The House now plans to vote Wednesday on a bill banning Russian oil imports to the U.S., delaying one day after eleventh-hour objections from Republicans.
Speaker Nancy Pelosi and her leadership team had planned to vote Tuesday on a bill that would ban Russia imports of oil and other energy products, as well as mandate a review of Russia’s status in the World Trade Organization. Pelosi also said the bipartisan bill would allow the U.S. to impose further sanctions on Russia by updating a human rights bill known as the Magnitsky Act.
But Republicans complained that the bill did not include a key trade provision, which would have revoked normal trading relations with Russia and Belarus after hesitancy from the White House about the policy’s effect on U.S. allies.
“It was taken out because the president rightfully wants to talk to our allies about that action, which I think was appropriate,” House Majority Leader Steny Hoyer (D-Md.) said Tuesday night.
Text of the bill has not yet been released, with senior Democrats still racing to finish drafting it on Tuesday.
Those rapid moves by both the House and Biden also reflect a major course correction for the White House, which has shifted its position on a ban on Russian oil imports to punish the country for its invasion of Ukraine. Just days ago the White House was rejecting the move out of fear that an import ban would send U.S. gas prices skyrocketing. But bipartisan support for the action in both the House and the Senate in recent days has helped drive a shift in Biden’s stance.
“The Congress commends the President for announcing action to stop the import of Russian energy products into the United States — which we will support by passing strong, bipartisan legislation to that effect today,” Pelosi said in a note to lawmakers.
Pelosi first endorsed banning Russian oil imports last week, bolstering support across her caucus.
Pelosi had informed colleagues earlier Tuesday morning that the House would vote on a Russian oil import ban as part of a larger package of measures designed to help Ukraine in its fight to fend off the Russian attack, according to a Democratic aide. The aide said the White House had been suggesting for days it would act but was only now proceeding after pressure from Congress.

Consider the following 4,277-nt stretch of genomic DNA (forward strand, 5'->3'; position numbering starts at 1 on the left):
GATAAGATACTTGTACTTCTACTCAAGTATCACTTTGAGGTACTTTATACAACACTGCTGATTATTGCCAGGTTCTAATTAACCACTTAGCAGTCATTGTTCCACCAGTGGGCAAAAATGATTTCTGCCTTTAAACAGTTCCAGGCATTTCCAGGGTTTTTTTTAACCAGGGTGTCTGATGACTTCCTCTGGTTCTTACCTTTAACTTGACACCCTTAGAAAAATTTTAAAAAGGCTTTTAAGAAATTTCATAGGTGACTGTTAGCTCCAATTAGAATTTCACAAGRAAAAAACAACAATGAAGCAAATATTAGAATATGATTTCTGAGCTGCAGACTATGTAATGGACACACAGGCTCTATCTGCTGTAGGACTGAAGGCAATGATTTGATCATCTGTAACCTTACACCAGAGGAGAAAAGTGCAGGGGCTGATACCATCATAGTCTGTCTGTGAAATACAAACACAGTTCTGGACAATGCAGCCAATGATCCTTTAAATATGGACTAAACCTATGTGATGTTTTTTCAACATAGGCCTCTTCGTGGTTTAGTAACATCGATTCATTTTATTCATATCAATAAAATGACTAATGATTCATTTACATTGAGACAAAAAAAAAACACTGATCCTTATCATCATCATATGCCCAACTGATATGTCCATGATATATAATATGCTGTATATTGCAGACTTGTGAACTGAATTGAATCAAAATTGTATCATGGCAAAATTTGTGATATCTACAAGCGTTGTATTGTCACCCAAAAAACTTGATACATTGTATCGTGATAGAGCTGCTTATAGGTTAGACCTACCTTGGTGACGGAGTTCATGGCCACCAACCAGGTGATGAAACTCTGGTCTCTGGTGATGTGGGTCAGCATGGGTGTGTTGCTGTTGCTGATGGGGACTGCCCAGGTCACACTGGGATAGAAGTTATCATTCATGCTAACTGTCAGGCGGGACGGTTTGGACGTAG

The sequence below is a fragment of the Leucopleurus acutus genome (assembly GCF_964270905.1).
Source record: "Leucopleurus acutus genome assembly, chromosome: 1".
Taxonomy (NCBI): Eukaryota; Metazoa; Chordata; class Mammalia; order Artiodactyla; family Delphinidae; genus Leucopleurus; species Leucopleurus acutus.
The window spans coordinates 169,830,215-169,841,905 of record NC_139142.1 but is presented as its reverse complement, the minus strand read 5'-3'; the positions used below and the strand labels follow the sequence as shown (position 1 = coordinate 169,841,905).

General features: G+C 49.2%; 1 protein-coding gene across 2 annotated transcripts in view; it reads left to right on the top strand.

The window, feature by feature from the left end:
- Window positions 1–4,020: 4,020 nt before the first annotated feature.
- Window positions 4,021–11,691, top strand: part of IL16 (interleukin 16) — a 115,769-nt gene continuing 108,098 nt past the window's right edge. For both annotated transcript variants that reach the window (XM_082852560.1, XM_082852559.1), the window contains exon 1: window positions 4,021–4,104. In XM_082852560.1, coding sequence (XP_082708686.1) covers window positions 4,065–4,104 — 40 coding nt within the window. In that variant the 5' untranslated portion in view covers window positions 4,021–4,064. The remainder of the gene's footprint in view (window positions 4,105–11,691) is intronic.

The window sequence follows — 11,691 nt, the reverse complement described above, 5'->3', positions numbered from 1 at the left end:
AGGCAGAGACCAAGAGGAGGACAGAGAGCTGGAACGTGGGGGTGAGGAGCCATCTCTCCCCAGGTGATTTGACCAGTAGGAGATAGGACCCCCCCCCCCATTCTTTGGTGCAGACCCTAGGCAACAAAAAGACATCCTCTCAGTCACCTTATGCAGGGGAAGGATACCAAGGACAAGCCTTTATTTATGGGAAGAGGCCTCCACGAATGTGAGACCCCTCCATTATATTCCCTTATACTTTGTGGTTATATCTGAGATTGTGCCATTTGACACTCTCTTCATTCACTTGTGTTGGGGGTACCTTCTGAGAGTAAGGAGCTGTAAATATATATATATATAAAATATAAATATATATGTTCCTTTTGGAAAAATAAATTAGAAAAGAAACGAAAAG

It’s less clear if the Senate plans to vote on legislation pushed by Sens. Joe Manchin (D-W.Va.) and Lisa Murkowski (R-Alaska) that would block Russian oil. Although the measure has strong support, Senate procedures make it difficult for the chamber to move quickly, which could make action there moot.
“If we were to loiter on something like this, our inactivity could be viewed or spun to be division,” said Sen. Kevin Cramer (R-N.D.).
A U.S. ban on Russian oil and petroleum products affects a small slice of the global energy market, as refiners already started shifting to other sources amid rising tensions in Europe.
It would be an entirely different story if Europe too were to swear off purchases of Russian crude, a possibility not being considered by the largest importers like Germany and Poland.
Russian oil last year accounted for about 3 percent of total U.S. consumption. Europe relies much more heavily on Russia’s supply, purchasing more than 2.5 million barrels per day, or about half the country’s exports. Nonetheless, Democrats say their action is the right thing to do and sends a powerful signal to Russian President Vladimir Putin, whose economy is mostly dependent on oil and gas revenues.
“You certainly don’t continue to enrich Vladimir Putin because you are afraid of rising gas prices. That would be the wrong answer. Let’s hit Putin where it hurts.”
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